Nike has long used “Just Do It” in marketing their brand.  We’ve heard it a million times.  We’ve used it in jokes.  We’ve ignored the lesson we should learn from it.

We are masters of procrastination and laziness.

Masters.

But what if we just did it?

Years ago, I participated in a pilot program that was all about eating well and exercising to feel better.  We all lost weight, got stronger, and felt better, but there was a woman in the program who was the most successful by leaps and bounds.  She had sustained brain damage in a car accident 20 years before and had become very simple.  We all learned the most from her.  She never tried to justify or make excuses for anything.

She just did what she was supposed to do. 

She ate well, noted when certain foods made her sluggish or cranky, then didn’t eat those foods again.

She exercised.  Every day.  Enough to get her “out of her head”, which was the program instructions.

I ate nachos amongst other horrible things because they were convenient, easy, and tasted good, saying that I just had to note how they made me feel.  Even though I knew they would make me feel awful.

I skipped days of exercise saying I wasn’t “stuck in my head”, which of course, I was. Really stuck.  I just didn’t want to take the time to do it.

I justified lots of things and made all sorts of excuses.

One day, the other woman was talking about her experience with the group, and she talked about her goals.  She just wanted to feel good.  And we all know what makes us feel good and what doesn’t.

What made her different from the rest of us is that she just did it.

She ate what made her feel good, even if it wasn’t as convenient.  She exercised, even if it was just 10 minutes.  She prioritized doing things that made her feel good because that was what she wanted.

No excuses.  No justifications.

Now that I’m a mom, I have found that I’ve had to take on this mentality to survive through certain phases of my son’s life.  Not necessarily with food and exercise (although those would have helped!), but with everything.  I don’t have a lot of extra time.  I’ve had to learn to just do things or they won’t get done.

Cleaning.  Paperwork.  Phone calls.

It all needs to get done.  And I often don’t have time to sit, relax, and watch Law & Order reruns like I used to.  I’m much more productive because I have to be.  Sometimes, I stay up late to vacuum, get through my email, or cut up fruits and vegetables because I didn’t have time during the day to get it done, and those things will help me feel better.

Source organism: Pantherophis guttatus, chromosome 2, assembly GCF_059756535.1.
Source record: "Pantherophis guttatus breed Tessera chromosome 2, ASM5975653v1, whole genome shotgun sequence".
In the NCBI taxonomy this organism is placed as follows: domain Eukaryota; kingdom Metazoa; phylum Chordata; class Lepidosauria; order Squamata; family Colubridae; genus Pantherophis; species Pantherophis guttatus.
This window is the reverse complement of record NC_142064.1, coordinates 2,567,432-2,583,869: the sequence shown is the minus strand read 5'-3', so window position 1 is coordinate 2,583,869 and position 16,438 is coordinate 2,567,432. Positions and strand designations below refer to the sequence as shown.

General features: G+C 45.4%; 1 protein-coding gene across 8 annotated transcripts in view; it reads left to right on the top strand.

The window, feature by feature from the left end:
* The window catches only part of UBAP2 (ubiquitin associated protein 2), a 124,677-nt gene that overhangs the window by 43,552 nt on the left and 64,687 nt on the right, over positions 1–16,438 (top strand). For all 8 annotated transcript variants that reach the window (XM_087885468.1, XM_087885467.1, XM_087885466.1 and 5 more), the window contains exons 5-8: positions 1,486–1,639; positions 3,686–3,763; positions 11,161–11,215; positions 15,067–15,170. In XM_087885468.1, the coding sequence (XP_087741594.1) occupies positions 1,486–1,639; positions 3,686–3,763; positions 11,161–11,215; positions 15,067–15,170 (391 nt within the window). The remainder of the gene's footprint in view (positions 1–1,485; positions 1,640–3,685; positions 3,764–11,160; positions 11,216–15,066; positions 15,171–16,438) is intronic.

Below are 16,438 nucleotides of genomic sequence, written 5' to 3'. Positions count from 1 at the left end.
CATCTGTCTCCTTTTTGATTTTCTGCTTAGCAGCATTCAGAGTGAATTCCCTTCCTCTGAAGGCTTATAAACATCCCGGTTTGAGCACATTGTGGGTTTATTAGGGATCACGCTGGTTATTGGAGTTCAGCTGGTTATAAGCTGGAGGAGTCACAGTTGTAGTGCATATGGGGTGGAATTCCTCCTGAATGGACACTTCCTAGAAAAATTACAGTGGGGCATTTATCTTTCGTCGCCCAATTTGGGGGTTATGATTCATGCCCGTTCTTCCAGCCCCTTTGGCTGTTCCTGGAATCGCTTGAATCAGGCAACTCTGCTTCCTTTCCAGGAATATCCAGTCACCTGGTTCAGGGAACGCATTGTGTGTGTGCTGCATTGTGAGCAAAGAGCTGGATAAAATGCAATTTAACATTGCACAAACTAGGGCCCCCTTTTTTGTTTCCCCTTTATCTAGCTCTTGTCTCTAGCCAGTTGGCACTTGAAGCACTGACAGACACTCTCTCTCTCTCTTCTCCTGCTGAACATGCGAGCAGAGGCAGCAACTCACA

This mentality has also made my true goals and priorities much more clear.  I try to prioritize playing with my son, spending time with family and friends, sleep, eating well, exercise, and taking care of my business and clients above everything else.  I make sure those things happen.  And, while they sometimes don’t get done as well as I’d like, they still get done.

And with the other things that have to get done, I just do them.  I set aside time and get them done so I’m free to do things that I want to do.  Or I just do them in the moment I realize they need to be done if they’re quick tasks.  But, I try to be very clear about what’s truly important and what just feels urgent but will be ok if it doesn’t get done.

With this shift in mentality, I have found that I have much more time to do the things I really want to do.  I have found that feeling good is a choice.  Actively pursuing goals is a choice.  Really putting your priorities first is a choice.

Fewer justifications.  Fewer excuses.  Less procrastination.

I just do it.

Sure, I choose to eat fatty, salty, and sugary food sometimes.  And, no, I don’t exercise every day.  And, there are some things that just don’t get done.  But, those things are now conscious choices.

And, I’m a better person, wife, mother, teacher, and student because I do.

Give it a try.  Just do it.  Make the conscious choice to do things that are in line with your priorities.  Make choices that make you feel good.  Make choices that work toward your goals.  While it takes discipline, you’ll be happier with who you become.